Analysis of the NEJM Catalyst Insights Council Survey on Care Redesign: Integrating Mental and Behavioral Health into Care Delivery. Qualified executives, clinical leaders, and clinicians may join the Insights Council and share their perspectives on health care delivery transformation.
By Amy Compton-Phillips and Namita Seth Mohta
In the United States, we have historically separated diagnosis and treatment of mental illness from physical illness. What we are learning, at a high cost, is that having two separate and unequal systems of care results in suboptimal treatment of patients.
Our most recent NEJM Catalyst Insights Council survey, on mental and behavioral health integration into care delivery, reveals a stark corollary: 51% of Council members — a qualified group of U.S. executives, clinical leaders, and clinicians who are directly involved in health care delivery — consider their organizations’ mental and behavioral health services not very adequate or not at all adequate to meet the needs of their patient population.
By neglecting mental and behavioral health, our society has made it virtually impossible to succeed in holistic health, and thus to improve health outcomes.
(This survey defines mental and behavioral health broadly, encompassing clinical diagnoses such as anxiety and depression as well as behavioral issues. The survey also incorporates adverse social circumstances as a contributor to poor health.)
Consider the prescribing of psychiatric medication, which ranks second (behind basic screening) among the most prevalent mental/behavioral services provided at respondent organizations. Prescribing medications alone is rarely the right thing to do, even if it is the most expedient; medication usually works best when prescribed along with other forms of treatment, such as cognitive behavior therapy. Yet medication is what clinicians jump to when other services aren’t readily available.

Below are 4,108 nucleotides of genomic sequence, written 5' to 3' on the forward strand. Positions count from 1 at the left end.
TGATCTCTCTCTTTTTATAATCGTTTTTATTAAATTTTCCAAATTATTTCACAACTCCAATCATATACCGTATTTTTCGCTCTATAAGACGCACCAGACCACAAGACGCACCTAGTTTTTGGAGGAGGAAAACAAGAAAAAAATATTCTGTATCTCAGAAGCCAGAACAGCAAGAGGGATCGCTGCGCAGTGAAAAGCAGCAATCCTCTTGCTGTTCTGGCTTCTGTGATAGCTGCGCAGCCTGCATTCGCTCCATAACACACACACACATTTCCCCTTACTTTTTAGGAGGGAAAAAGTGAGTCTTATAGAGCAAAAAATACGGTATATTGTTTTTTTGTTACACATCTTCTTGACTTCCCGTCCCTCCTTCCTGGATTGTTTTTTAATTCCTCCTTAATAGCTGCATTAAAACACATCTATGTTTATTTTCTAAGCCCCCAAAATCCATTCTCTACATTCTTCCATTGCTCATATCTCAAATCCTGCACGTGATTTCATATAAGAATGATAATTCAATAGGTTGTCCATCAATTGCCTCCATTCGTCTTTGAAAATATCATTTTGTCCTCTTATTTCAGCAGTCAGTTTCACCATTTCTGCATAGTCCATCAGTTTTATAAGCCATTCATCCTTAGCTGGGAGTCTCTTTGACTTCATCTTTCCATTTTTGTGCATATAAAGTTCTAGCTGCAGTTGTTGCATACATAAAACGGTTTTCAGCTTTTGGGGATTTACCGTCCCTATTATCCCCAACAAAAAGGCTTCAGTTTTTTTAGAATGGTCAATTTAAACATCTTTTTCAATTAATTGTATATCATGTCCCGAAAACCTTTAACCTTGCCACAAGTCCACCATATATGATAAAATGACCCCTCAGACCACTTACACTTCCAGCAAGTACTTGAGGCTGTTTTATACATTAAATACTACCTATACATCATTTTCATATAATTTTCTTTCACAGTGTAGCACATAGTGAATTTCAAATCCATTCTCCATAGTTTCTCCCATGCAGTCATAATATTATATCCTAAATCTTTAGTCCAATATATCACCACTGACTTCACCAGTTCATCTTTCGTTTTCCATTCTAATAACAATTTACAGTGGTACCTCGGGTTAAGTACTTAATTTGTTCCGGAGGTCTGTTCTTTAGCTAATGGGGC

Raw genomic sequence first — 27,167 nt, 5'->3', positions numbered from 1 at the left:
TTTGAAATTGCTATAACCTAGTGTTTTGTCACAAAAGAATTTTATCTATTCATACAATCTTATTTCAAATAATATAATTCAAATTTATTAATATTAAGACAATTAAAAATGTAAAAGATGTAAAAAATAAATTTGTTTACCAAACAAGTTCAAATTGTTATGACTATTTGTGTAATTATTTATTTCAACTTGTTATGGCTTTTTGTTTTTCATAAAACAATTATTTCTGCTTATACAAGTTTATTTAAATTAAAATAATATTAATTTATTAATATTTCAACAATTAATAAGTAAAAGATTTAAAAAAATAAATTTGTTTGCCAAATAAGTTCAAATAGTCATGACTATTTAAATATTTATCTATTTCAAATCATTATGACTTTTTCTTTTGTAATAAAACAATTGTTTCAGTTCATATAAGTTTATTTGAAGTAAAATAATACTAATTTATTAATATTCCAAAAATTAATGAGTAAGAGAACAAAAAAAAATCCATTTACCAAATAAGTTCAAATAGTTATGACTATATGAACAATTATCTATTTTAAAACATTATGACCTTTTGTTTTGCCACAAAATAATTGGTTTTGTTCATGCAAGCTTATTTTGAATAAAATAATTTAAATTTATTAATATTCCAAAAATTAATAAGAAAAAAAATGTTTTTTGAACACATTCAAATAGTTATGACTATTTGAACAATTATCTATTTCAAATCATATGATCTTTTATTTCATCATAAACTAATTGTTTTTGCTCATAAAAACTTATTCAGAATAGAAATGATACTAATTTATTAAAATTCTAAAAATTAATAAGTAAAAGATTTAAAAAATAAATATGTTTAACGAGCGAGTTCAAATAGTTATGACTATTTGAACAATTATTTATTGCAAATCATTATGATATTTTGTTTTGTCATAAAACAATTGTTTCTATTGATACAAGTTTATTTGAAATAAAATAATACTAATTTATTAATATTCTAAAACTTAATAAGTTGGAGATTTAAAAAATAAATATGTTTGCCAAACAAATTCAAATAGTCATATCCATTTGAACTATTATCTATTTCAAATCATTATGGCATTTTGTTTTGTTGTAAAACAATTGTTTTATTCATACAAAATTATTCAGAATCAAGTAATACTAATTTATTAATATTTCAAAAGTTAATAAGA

Many survey respondents call out availability and access as the biggest changes they think would improve mental and behavioral health services across the United States. They want availability of a wider range of clinicians (beyond physicians) who can treat mental and behavioral health, and better availability of those services within the realm of primary care. They want access for patients without financial means to pay for services, and access to ongoing care without limits on length of time.
Insights Council members say the most pressing barriers to delivering mental and behavioral services are absent or inadequate insurance coverage (chosen by 34% of respondents), fragmentation of care (33%), and lack of access to specialty care (32%). Most respondents (79%) point to Medicaid or Medicare as the primary means of payment for their organizations’ mental and behavioral health services. Commercial insurers rank second as primary means of payment (52%).
If we try to fix these broken delivery systems merely by layering services on top of primary care in a cookie-cutter manner, we are doomed to fail. Instead, each health care system must conduct a community health needs assessment and create an integrated system that takes into account the characteristics of their specific patient population.